There are still worrying trends in some subjects, when comparing the differences in the percentage of trainees awarded QTS. The difference includes both failures as well as those that left the course after 90 days and those that failed to pass the Skills Tests for teachers.  The percentage of final year secondary trainees awarded QTS fell by a percentage point between 2015/16 and 2016/17 from 92% to 91%. However, the overall figure contains a range from 96% of PE final year trainees at one end of the scale to 83% of those on Physics courses. Even that percentage is better than the 79% of Physics final year trainees awarded QTS in 2012/13. Mathematics seems to have been stuck at just less than 90% for the past few years, whereas art and design and music recorded percentages awarded QTS in the mid-90% range most years. It may be that in these subjects technical subject knowledge is less of an issue with trainees and so more time can be spent on the application of the subject knowledge to classroom practice.

After two relatively good years, when the DfE recognised that there was a potential for a serious crisis in new entrants to teaching and upped the marketing on teaching as a career, the next two years are likely to see fewer new entrants with QTS. This is just at the time when pupil numbers in secondary schools are once again on the increase. Whether that will matter in 2019 will depend upon how many teaching staff schools will be able to afford to employ: it certainly mattered in 2018.

 

 

Idle cash is not not useful cash?

Is holding some £2.4 billion pounds of public money in reserves a good use of our money? The DfE revealed that in August 2017 academies and their Trusts were holding this sum in reserves against committed and potential future needs. https://assets.publishing.service.gov.uk/government/uploads/system/uploads/attachment_data/file/728768/Academy_revenue_reserves_2016_to_2017.pdf.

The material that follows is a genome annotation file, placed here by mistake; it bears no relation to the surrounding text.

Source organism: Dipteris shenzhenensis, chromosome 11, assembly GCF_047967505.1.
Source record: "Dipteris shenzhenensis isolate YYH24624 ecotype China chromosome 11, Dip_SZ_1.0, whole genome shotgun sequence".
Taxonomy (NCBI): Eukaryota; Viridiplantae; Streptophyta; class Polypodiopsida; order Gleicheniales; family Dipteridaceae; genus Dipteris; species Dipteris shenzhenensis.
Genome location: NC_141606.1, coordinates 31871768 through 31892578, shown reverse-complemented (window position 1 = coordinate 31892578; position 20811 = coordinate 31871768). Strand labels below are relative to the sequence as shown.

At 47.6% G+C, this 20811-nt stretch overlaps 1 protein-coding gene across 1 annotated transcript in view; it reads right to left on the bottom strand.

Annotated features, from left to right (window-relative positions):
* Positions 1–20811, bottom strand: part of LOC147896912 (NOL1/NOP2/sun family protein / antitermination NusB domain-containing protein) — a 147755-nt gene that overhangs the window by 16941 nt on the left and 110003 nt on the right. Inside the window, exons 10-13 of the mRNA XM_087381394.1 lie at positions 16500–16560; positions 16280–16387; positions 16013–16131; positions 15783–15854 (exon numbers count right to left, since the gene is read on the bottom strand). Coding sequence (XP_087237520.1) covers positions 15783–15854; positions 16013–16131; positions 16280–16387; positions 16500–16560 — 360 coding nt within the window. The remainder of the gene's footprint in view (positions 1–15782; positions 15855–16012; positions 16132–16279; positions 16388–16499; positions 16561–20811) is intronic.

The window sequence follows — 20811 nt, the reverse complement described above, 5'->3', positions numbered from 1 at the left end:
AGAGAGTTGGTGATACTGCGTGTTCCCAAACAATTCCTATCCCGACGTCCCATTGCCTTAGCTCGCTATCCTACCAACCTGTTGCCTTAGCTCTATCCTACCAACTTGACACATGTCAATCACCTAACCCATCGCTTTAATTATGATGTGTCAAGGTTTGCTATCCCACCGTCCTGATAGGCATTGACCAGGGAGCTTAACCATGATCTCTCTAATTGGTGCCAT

The position seems to have worsened over the most recent period, as the DfE note states that: ‘This is a decrease of 0.6 percentage points from 94.5% of trusts in 2015/16. 95.7% of academies (6,715) were in trusts that were in surplus or breaking even at the end of 2016/17’. Despite noting that figures could not be provided at an individual school level, the DfE does state that:’ Smaller trusts are more likely to have a deficit. This means that only 4.3% of academies (300) were in trusts that were in deficit at the end of 2016/17.’ Of course it is possible for some schools in a Trust to have positive balances and others to have a deficit. Following Lord Agnew’s recent letter to auditors of academies and Trusts, it is perfectly possible to transfer funds between schools in this situation, something not possible in the maintained sector.

The note doesn’t seem to consider whether benchmarks for levels of reserves are appropriate for academies and MATs? In the past 5% of turnover was considered sufficient for secondary schools and 8% for primary schools to hold as reserves. Even allowing for central costs, MATs should not be holding significant amount sin reserves.